This week, guest host Viveka has given us the topic Capital for the Lens-Artists Photo Challenge. We have visited a few State Capitals on our travels around the US so here is my take on the subject. Living in Illinois as we do, Springfield would be the obvious place to start.
Madison, is about the halfway point between our house and where our daughter and her family live in Wisconsin, so we sometimes meet there to visit places like Olbrich Botanic Gardens and the Capital Building.
We have family living in Indiana so a trip to Indianapolis is usually one of our destinations. Just my luck, one of the sharpest pictures I ever took was one of the steam plant, which is the only reason I include it here. Also pictured, The Soldiers and Sailors Monument, White River Gardens and a fountain at the Indianapolis Museum of Art.
A recent visit to St. Paul, Minnesota resulted in some pictures of the Capital Building, the Cathedral of St. Paul, and the Conservatory at Como Park Zoo.
Our youngest daughter and her husband lived in Salt Lake City, Utah for a brief period so we spent a week there taking in the sights which included the Capital Building, Temple Square and the College of Pharmacy.
Our visit to Cheyenne, Wyoming was only a short one as we were on our way to Utah, but we stopped long enough to visit the Capital Building.
This week, Patti has asked us to Find Something Red for the Lens-Artists Photo Challenge. I can’t wait for the weather to warm up so I can take a leisurely stroll around downtown Chicago with the camera.
This week, Ann-Christine has chosen Creepy as the subject for the Lens-Artists Photo Challenge. I’ve always had a fascination for visiting old houses, especially unoccupied houses that have a history. We have been to quite a few and there were some where I could definitely feel a presence as though past residents were watching us wander through the rooms, which at times can be rather creepy. One such house was the Lincoln Tallman House in Jaynesville, Wisconsin. We were the only visitors there at the time and although we were accompanied by a tour guide, I definitely got the feeling that someone else was there with us.
Stairways in particular have a strange feeling about them like this one at the Taylor House in Freeport, Illinois.
The chapel at the Cuneo Mansion in Vernon Hills seemed like a place that might get a visit from a spirit or two.
Ghosts don’t wait until night time to make themselves felt, and Glensheen Mansion in Duluth, with its macabre history, was definitely a place where you might expect to feel the chilly presence of a restless spirit.
Another house that had rather a creepy feel to it was the Dole Mansion in Crystal Lake. It must have been a beautiful place when it was first build but when we visited it a few years ago it was badly in need of renovation and many rooms were inaccessible for safety reasons.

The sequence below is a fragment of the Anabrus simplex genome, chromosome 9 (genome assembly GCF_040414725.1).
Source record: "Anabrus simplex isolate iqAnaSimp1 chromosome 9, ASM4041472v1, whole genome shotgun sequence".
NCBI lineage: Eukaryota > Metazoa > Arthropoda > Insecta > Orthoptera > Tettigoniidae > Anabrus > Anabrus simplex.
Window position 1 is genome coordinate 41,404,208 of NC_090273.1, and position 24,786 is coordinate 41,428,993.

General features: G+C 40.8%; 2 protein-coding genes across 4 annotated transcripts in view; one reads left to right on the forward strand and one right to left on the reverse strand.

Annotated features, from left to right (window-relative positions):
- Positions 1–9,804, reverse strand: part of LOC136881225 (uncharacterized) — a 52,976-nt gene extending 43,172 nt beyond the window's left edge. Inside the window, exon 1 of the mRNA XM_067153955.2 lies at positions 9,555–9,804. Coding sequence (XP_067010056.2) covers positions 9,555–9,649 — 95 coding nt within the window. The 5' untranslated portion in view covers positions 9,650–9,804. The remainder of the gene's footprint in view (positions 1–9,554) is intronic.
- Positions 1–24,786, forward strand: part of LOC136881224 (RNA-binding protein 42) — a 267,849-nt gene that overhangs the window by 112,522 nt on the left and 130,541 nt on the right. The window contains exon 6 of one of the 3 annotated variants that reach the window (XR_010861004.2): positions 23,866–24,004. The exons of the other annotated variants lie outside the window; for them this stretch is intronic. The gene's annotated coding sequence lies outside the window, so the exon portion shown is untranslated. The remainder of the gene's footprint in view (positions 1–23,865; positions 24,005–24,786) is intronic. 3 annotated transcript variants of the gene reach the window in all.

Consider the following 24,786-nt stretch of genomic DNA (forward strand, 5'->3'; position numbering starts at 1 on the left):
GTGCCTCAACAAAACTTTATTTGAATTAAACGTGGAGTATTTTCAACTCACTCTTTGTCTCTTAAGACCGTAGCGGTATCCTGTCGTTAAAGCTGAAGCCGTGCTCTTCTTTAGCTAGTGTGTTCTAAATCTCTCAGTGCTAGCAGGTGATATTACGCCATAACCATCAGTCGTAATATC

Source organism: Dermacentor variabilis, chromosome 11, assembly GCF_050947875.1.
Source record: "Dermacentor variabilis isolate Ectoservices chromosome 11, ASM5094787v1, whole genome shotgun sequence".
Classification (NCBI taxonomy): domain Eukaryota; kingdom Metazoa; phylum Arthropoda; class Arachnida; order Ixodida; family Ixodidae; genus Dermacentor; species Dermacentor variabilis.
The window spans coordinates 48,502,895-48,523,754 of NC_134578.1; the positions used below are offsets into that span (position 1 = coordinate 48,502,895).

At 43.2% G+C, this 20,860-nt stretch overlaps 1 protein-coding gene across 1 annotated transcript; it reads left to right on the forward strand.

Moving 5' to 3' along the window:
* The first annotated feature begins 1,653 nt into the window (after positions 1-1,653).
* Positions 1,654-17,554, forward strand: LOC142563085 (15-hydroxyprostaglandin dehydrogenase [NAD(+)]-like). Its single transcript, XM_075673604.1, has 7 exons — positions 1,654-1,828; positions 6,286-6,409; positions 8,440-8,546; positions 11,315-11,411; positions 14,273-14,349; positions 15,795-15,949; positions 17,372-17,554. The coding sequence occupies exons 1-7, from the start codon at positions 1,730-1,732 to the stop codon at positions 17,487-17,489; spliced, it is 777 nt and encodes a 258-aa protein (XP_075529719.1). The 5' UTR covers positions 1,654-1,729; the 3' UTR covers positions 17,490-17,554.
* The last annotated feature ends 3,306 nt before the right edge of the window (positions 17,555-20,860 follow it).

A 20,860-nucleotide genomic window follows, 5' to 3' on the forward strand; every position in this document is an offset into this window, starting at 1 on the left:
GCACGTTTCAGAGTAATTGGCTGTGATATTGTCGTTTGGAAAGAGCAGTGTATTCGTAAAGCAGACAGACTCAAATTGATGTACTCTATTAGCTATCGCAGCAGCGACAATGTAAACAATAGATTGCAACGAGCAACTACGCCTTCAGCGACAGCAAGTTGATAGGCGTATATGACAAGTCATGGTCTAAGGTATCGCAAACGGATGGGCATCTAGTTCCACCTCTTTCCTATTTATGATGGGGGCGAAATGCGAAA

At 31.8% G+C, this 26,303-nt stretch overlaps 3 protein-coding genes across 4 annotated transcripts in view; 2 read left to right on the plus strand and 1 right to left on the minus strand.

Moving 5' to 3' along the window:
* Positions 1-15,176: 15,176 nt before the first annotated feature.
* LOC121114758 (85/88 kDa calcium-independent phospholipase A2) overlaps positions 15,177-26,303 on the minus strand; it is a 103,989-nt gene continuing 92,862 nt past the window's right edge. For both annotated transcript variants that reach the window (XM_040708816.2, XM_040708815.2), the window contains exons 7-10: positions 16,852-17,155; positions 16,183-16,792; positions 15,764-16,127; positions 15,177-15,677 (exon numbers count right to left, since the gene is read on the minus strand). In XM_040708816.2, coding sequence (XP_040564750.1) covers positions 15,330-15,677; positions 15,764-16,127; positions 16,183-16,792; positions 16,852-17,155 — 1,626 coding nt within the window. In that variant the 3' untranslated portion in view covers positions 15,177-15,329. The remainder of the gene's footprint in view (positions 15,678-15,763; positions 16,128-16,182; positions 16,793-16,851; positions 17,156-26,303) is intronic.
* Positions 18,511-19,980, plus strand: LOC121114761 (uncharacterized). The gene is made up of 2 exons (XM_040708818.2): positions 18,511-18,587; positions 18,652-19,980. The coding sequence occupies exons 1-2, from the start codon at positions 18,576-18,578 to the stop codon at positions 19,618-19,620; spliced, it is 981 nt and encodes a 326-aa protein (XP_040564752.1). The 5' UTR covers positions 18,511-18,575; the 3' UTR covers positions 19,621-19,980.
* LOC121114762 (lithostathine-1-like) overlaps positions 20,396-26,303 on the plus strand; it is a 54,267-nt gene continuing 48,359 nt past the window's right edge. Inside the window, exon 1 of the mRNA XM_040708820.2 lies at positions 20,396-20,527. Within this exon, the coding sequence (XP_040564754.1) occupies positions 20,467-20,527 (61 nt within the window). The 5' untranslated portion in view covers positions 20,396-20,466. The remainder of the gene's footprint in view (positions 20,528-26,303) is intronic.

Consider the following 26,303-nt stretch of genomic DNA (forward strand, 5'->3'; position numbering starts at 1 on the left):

The Biltmore Mansion was too full of tourists to get any kind of feel for the place but I imagine at night you might come across one or two spirits wandering the hallways.
As you have probably guessed, I am still unable to get about owing to being on crutches, especially now that we have several inches of snow on the ground, so I had ample time to add a few ghosts to the images.
Here are a few lines at the Milwaukee Art Museum for Becky’s Square Lines Challenge.
Today, I invite you to Pull up a Seat on Maxwell Street. And, as my daughter pointed out, it rhymes too. We were there a few weeks ago for the puppet show at Maxwell Street Market in Chicago, but this part of Maxwell Street is geared more towards sit-down meals at various restaurants, with a little bit of artwork thrown in for good measure.
For today’s Square Lines Challenge I’d like to share these images from Ashland, Wisconsin. The Veterans Mural, which took two years to complete, was dedicated in the summer of 2005. These portraits on Vaughn Avenue and Main Street honor those men and women from Ashland who served in the armed forces during various wars and conflicts. The artists referred to photos of the actual people in order to make the mural as accurate as possible.
On a Sunday morning, under the watchful eye of Chicago’s tallest building, Willis Tower, (I still think of it as Sears Tower) stands one of Chicago’s oldest outdoor markets, Maxwell Street Market. Admittedly it has moved half a mile east from its original site but it still retains much of the atmosphere and content of the old market.
As interesting as it is to poke around the flea-market type stalls, look at and sample the various foods on offer and generally soak up the ambience of this historic market, our main purpose for being here on this particular Sunday is to see the puppets. And they are totally not what we expected! I think we envisioned the more traditional glove puppets, my mind going back to the days of the old Punch and Judy shows. Were we wrong!
This is way more entertaining! Especially since after each performance, the audience is invited to try out the puppets for themselves, much to the kids’ delight. Cool! I was wondering if our 15 month-old granddaughter would stay engaged enough to keep in one place for more than a few minutes but this definitely holds her attention.
This enterprising troupe of puppeteers, called The Puppet Wonder Wagon, uses a mobile performance platform made from a converted trailer, to visit various Chicago Parks and venues. The idea for these performances was conceived and created by Will Bishop and Grace Needlman and has in the past been supported by a grant from the City of Chicago Department of Cultural Affairs and Special Events and by a grant from the Illinois Arts Council.